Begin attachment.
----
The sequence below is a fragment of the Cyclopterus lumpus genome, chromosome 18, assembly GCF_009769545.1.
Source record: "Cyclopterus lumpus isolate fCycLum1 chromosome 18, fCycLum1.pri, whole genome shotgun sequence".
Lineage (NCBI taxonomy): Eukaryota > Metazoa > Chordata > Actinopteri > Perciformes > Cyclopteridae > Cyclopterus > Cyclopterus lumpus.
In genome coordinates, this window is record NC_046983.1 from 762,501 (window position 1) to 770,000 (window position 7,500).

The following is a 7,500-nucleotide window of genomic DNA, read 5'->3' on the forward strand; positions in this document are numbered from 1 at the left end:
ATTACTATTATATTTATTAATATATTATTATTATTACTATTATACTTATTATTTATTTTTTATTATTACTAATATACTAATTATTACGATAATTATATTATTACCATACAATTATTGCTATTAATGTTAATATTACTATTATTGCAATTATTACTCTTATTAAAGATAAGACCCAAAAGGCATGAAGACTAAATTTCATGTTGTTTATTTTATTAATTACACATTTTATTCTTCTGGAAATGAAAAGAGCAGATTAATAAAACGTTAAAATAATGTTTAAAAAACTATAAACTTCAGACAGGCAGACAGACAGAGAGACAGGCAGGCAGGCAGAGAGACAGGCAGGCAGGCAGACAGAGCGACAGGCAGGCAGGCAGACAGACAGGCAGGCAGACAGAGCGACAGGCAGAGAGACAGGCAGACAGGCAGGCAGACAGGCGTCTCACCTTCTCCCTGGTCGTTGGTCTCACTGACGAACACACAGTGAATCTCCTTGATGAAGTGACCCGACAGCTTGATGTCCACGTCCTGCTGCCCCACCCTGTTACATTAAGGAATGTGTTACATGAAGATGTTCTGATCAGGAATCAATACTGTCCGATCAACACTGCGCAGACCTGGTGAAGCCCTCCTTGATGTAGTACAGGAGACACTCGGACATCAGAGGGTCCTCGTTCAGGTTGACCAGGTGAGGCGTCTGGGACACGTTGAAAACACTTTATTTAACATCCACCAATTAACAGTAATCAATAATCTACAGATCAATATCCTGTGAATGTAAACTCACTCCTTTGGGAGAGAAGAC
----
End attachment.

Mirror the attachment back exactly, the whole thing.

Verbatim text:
The sequence below is a fragment of the Cyclopterus lumpus genome, chromosome 18, assembly GCF_009769545.1.
Source record: "Cyclopterus lumpus isolate fCycLum1 chromosome 18, fCycLum1.pri, whole genome shotgun sequence".
Lineage (NCBI taxonomy): Eukaryota > Metazoa > Chordata > Actinopteri > Perciformes > Cyclopteridae > Cyclopterus > Cyclopterus lumpus.
In genome coordinates, this window is record NC_046983.1 from 762,501 (window position 1) to 770,000 (window position 7,500).

The following is a 7,500-nucleotide window of genomic DNA, read 5'->3' on the forward strand; positions in this document are numbered from 1 at the left end:
ATTACTATTATATTTATTAATATATTATTATTATTACTATTATACTTATTATTTATTTTTTATTATTACTAATATACTAATTATTACGATAATTATATTATTACCATACAATTATTGCTATTAATGTTAATATTACTATTATTGCAATTATTACTCTTATTAAAGATAAGACCCAAAAGGCATGAAGACTAAATTTCATGTTGTTTATTTTATTAATTACACATTTTATTCTTCTGGAAATGAAAAGAGCAGATTAATAAAACGTTAAAATAATGTTTAAAAAACTATAAACTTCAGACAGGCAGACAGACAGAGAGACAGGCAGGCAGGCAGAGAGACAGGCAGGCAGGCAGACAGAGCGACAGGCAGGCAGGCAGACAGACAGGCAGGCAGACAGAGCGACAGGCAGAGAGACAGGCAGACAGGCAGGCAGACAGGCGTCTCACCTTCTCCCTGGTCGTTGGTCTCACTGACGAACACACAGTGAATCTCCTTGATGAAGTGACCCGACAGCTTGATGTCCACGTCCTGCTGCCCCACCCTGTTACATTAAGGAATGTGTTACATGAAGATGTTCTGATCAGGAATCAATACTGTCCGATCAACACTGCGCAGACCTGGTGAAGCCCTCCTTGATGTAGTACAGGAGACACTCGGACATCAGAGGGTCCTCGTTCAGGTTGACCAGGTGAGGCGTCTGGGACACGTTGAAAACACTTTATTTAACATCCACCAATTAACAGTAATCAATAATCTACAGATCAATATCCTGTGAATGTAAACTCACTCCTTTGGGAGAGAAGAC